Coro Allegro then took the stage for “The Song About the Child”, a newly commissioned work by Israeli composer Sivan Eldar, based on the poem by Salman Masalha. This was a gorgeous piece with a soprano soloist, beautifully keening about the sorrows she had experienced. To hear a whole chorus of voices, some of the last musicians to be cleared to perform publicly because of health concerns, was a great blessing. They also offered Viktor Ullmann’s Anu Olim and Eliahu HaNavi, which he wrote in Terezin in 1943.

Yo-Yo Ma gave Gideon Klein’s simple, sad Lullaby by video. We are all used to viewing online these days, so seeing Ma larger than life on a big screen did not prove jarring. He also described how meaningful it was for him to make music with a survivor earlier in his career.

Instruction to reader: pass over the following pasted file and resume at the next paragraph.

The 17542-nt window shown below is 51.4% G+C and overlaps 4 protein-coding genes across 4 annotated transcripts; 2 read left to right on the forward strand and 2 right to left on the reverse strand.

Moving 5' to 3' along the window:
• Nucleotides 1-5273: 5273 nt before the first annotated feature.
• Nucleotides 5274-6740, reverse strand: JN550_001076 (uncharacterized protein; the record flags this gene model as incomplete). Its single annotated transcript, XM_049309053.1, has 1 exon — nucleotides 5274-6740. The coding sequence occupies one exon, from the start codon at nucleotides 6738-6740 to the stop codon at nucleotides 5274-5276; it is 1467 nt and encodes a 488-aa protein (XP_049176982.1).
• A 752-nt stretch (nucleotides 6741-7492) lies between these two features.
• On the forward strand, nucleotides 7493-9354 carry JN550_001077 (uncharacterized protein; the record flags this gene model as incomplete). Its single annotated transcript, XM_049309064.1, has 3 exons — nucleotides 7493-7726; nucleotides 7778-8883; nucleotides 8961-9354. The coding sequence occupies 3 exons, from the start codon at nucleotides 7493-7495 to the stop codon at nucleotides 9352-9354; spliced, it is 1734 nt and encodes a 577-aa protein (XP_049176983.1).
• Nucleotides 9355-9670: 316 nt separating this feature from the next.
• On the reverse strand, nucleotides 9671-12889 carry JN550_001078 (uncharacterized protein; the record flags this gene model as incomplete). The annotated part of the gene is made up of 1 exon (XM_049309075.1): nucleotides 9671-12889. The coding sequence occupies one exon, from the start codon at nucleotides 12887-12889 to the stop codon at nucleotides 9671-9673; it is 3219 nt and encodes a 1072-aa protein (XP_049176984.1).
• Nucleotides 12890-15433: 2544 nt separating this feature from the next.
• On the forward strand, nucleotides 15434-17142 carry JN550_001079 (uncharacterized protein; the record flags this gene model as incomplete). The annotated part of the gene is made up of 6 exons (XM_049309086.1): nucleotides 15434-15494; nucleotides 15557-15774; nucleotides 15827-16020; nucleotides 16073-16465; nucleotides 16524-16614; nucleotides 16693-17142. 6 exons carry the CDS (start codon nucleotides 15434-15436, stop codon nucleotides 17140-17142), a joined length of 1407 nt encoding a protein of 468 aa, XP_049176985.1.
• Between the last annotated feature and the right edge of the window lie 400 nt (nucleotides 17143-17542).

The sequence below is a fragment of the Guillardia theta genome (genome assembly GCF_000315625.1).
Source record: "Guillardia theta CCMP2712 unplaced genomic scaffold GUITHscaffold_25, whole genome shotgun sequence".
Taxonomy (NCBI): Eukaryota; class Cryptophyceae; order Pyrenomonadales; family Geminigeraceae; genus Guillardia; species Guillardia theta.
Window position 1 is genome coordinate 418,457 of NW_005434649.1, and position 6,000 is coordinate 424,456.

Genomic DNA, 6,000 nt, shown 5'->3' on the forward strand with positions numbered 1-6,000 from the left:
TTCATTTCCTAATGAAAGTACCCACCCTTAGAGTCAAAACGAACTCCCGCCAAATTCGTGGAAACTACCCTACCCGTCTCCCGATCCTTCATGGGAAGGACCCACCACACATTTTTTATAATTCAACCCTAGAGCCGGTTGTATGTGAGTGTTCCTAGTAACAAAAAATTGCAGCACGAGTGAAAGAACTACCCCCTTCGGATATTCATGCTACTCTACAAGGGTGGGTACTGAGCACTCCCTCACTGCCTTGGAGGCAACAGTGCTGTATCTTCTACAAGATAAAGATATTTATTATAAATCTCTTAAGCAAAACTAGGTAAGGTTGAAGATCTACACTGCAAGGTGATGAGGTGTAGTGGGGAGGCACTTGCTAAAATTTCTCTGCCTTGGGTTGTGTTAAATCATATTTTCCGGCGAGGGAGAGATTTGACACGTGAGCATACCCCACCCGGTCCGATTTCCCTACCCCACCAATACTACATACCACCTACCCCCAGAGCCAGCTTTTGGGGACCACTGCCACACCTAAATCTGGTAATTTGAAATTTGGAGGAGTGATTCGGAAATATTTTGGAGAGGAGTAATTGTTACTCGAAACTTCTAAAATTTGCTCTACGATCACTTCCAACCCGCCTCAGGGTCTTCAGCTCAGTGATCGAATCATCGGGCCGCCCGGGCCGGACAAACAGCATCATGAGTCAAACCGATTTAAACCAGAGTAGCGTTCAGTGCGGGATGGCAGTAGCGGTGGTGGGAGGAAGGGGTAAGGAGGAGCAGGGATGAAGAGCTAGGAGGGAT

Simon Gronowski then received the Terezin Music Foundation Award. Gronowski had been granted a special visa to travel here from Belgium. As an 11-year-old, he escaped from a transport train to Auschwitz when his mother pushed him out of the cattle car. He spent the next few years in hiding, eventually reuniting with his devastated father, who died shortly thereafter. He spoke movingly about how teaching himself to play the piano was a way to connect to his murdered sister, to regain his mind and health after the trauma of the Holocaust. He recently received some international attention in a New York Times article [HERE] about how he played jazz piano for his neighbors during the Covid lockdown. It uplifted both him and his neighbors, as they were unable to interact in other ways.